Lighting glitches constantly.  You can be standing in a room by yourself, and turning the camera will cause a flicker effect that completely breaks your immersion.  There are times I’ve been standing still, and have noticed the lighting on certain objects in my FOV flickering for no apparent reason.

That skybox I was talking about?  It’s hideous, yes, but it wouldn’t be so bad if it wasn’t constantly drawing attention to itself.  When day turns to night or vice versa, it happens in a matter of seconds.  Same thing happens with the weather system:  It’ll be bright and sunny one moment, and seconds later, it’ll be dark and pouring.  They would have been better off just disabling all the fancy weather, settling instead for a slow and simple rotation between day and night.

Far too often have I loaded into the game’s world where most textures have yet to render.

The game has been crashing for people on each platform.  This could have been a minor inconvenience if you had the ability to save whenever you want, but the game is strictly checkpoint based.  Oh, and there’s no fast travel, either.  So you could spend 5 minutes driving from one location to the next, only to arrive, get through most of your objective and then… BWOOP.  Game over.  You’ll have to start back at your original location and drive to your mission point all over again.

Playing on the PC has brought some unique problems to my attention.  Everyone went crazy when they learned the game would only push 30 fps on day 1, but a patch was released a day later to address this.  You had the option to select 30, 60, or unlimited frames per second… problem was, the game is so poorly optimized, you’d need a PC from the future to hit 60 with all settings maxed out.  I play on an i7 4790k 4.0ghz, GTX 970, and 16GB of RAM… and 60 fps just wasn’t happening.

However, I’m not sure I’d want the game to hit higher frames.  Some of the game’s physics are seemingly tied to frame rate.  Lincoln’s coat ruffles realistically as he stomps the pavement in New Bordeaux at 30, but increasing the frames cause the animation to speed up.  Who knows what else in this game is tied to the frame rate, but I decided to stop pushing this game to its limits.  I have no desire to find out.  It’s glitchy enough without pushing past 30.  And you know the sad part?  You can REALLY tell they didn’t work on this for PC, because there’s barely any difference between the lowest and highest settings.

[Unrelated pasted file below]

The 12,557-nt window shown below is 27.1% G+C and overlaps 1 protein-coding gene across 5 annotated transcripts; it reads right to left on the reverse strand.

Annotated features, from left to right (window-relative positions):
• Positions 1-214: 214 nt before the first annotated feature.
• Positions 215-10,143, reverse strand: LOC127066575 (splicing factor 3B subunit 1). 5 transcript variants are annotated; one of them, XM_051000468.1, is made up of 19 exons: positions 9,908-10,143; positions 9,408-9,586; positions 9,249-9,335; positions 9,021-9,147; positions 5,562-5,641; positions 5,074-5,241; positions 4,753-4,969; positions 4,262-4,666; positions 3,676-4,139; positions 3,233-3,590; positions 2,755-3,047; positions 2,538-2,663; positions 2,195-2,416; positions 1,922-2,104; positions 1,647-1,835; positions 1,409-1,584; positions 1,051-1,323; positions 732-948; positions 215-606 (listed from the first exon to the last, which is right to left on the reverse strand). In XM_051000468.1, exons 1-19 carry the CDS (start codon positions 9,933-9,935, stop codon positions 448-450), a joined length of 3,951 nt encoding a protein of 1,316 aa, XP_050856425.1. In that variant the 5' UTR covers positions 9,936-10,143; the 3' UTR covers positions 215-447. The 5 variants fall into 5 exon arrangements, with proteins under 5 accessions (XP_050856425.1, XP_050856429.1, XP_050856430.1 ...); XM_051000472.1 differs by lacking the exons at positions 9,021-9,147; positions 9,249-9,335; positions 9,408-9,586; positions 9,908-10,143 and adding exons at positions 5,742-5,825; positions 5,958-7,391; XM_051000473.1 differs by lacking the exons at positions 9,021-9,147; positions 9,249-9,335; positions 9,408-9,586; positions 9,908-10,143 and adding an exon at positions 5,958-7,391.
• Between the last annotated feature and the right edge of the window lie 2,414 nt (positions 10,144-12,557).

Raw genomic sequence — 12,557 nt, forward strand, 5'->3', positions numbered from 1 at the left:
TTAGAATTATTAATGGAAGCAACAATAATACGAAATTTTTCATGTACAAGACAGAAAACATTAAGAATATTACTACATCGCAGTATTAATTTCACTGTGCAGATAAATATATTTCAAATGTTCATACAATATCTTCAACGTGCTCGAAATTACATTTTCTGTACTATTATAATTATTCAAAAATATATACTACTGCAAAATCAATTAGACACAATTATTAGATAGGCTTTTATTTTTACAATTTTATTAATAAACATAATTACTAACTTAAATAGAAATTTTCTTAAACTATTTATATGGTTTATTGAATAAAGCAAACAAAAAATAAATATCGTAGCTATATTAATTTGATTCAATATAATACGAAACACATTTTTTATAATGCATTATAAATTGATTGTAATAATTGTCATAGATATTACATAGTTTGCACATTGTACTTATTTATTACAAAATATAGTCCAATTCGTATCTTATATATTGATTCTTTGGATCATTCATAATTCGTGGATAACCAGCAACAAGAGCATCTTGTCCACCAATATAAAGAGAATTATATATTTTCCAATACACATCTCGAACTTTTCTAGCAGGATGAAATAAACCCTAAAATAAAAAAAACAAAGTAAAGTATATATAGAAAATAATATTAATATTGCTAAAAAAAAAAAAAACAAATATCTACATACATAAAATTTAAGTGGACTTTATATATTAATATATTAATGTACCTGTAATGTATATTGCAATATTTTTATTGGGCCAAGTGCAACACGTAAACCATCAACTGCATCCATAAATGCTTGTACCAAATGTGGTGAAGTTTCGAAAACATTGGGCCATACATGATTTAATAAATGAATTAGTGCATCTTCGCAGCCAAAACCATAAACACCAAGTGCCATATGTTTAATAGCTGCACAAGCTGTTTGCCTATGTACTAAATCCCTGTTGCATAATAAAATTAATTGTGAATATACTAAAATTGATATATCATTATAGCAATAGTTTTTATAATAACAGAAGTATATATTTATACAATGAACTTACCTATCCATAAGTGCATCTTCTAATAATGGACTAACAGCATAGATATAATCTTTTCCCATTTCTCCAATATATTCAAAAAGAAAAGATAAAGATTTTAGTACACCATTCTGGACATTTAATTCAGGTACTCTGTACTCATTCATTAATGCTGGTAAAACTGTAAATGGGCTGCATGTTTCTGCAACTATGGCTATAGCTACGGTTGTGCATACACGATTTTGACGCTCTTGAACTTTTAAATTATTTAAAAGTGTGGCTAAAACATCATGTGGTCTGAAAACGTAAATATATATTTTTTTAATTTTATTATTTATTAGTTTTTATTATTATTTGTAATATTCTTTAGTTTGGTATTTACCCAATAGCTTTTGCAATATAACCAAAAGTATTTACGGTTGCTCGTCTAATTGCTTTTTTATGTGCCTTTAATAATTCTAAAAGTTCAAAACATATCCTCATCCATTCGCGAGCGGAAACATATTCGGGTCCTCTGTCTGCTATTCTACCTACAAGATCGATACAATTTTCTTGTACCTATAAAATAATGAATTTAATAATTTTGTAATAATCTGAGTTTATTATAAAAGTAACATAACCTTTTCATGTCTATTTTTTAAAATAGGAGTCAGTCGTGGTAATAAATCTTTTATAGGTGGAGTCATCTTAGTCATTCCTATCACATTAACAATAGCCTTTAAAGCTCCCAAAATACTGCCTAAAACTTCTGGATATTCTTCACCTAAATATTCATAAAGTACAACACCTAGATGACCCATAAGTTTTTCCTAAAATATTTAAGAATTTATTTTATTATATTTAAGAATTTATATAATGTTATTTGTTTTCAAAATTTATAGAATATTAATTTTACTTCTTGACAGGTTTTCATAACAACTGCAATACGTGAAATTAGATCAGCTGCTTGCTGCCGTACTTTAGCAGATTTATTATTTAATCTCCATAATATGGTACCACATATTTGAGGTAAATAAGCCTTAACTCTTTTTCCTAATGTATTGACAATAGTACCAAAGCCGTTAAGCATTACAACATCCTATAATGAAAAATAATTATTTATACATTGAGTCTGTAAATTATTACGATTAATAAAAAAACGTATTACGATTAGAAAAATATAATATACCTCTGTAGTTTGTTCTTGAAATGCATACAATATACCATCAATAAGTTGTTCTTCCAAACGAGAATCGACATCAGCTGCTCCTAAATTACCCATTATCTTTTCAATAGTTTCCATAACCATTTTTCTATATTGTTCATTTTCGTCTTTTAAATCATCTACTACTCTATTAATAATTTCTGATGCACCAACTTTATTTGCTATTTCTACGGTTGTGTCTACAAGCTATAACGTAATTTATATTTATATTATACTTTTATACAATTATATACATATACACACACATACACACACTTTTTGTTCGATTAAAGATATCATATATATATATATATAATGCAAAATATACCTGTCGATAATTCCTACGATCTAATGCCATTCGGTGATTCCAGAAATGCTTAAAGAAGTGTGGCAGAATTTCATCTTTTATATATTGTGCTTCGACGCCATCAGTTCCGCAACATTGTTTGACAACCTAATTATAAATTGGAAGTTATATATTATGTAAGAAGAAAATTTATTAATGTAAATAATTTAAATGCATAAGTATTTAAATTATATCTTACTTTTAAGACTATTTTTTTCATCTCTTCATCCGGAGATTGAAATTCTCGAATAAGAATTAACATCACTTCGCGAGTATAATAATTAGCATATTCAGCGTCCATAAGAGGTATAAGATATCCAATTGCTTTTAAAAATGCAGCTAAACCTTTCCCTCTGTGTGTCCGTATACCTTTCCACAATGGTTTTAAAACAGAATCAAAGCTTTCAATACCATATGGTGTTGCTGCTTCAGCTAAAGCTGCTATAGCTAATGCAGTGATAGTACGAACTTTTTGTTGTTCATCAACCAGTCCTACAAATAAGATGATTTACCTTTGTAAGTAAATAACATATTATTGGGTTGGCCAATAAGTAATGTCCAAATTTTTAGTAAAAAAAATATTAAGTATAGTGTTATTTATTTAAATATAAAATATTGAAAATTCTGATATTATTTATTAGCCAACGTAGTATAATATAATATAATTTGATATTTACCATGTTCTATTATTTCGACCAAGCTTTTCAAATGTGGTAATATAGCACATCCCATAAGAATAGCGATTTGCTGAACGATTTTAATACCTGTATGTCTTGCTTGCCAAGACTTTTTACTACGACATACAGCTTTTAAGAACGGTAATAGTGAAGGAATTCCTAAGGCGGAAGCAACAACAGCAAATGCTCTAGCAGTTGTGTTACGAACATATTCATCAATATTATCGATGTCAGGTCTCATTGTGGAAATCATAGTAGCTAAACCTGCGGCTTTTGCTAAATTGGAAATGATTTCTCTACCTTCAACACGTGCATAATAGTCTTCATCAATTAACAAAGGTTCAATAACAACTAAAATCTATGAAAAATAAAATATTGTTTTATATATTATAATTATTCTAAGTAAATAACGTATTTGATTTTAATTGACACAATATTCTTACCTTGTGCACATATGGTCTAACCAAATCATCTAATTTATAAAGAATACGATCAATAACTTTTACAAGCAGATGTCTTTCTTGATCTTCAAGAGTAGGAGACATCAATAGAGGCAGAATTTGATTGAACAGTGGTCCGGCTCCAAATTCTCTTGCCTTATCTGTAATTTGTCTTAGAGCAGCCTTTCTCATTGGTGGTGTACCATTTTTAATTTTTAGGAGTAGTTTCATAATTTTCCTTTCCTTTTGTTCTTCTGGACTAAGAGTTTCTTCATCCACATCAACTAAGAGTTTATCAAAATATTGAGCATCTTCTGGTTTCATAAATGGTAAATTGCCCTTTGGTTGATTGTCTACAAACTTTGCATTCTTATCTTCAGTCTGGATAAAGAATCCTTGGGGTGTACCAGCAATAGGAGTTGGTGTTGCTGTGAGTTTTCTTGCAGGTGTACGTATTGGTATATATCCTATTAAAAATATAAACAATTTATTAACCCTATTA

The actual mission structure seems uninspired, too.  This isn’t a technical issue, but it’s one that keeps the game from being as fun as it should for the length of time it wishes to keep you hooked.  There’s just not enough variety in gameplay.  Go here, beat up this goon, go there, beat up that goon, take out a really bad dude… repeat this process one more time, and you’ve just taken over a district.  That’s all there really is to the game.  Rinse and repeat over, and over, and over…

It’s a shame the acting and story in Mafia III are so damn good.  Driving also feels great, as does the gunplay.  I’m not a ‘stealth mission’ sort of guy, but it works well enough for me in this game that I keep challenging myself to see how far I can go without tipping the bad guys off.  Unfortunately, there’s so much other stuff that’s holding this game back from being something better, than I just can’t help but ask… Why?  Why was the game released in this state?  Another 6 months, maybe a year, could have made a huge difference.  Mafia III could have been one of the best open world games we’ve ever seen… instead, it’s a repetitious, glitch filled mess.

This.  This is why gamers are continually losing faith in the companies that provide content for them.  This is why more and more gamers on the internet as spreading the word about not pre-ordering.  And you know what?  Gamers are right to recoil in disgust.  So many reviews out there are praising this game for story and gameplay… and there hasn’t been enough emphasis on what’s wrong with this title.  Should a great story and great acting overshadow such severe flaws in game design?  I don’t think so.  Hell, it’s why I’m winding down after only 9 hours.  I just can’t push through the rest of this game unless 2K makes things right.  And let’s not compare this game to the likes of GTAV, which I’m aware had a much larger budget.  Thing is, games don’t necessarily need a large budget to release in a solid state.  CD Projekt RED completed The Witcher 3 AND advertised the shit out of it for less than one hundred million dollars.  GTA V, on the other hand, spent well over two hundred and fifty million… so much bloat.  A game like this could have, and should have been better.

Keep this in mind, folks.

No Man’s Lie?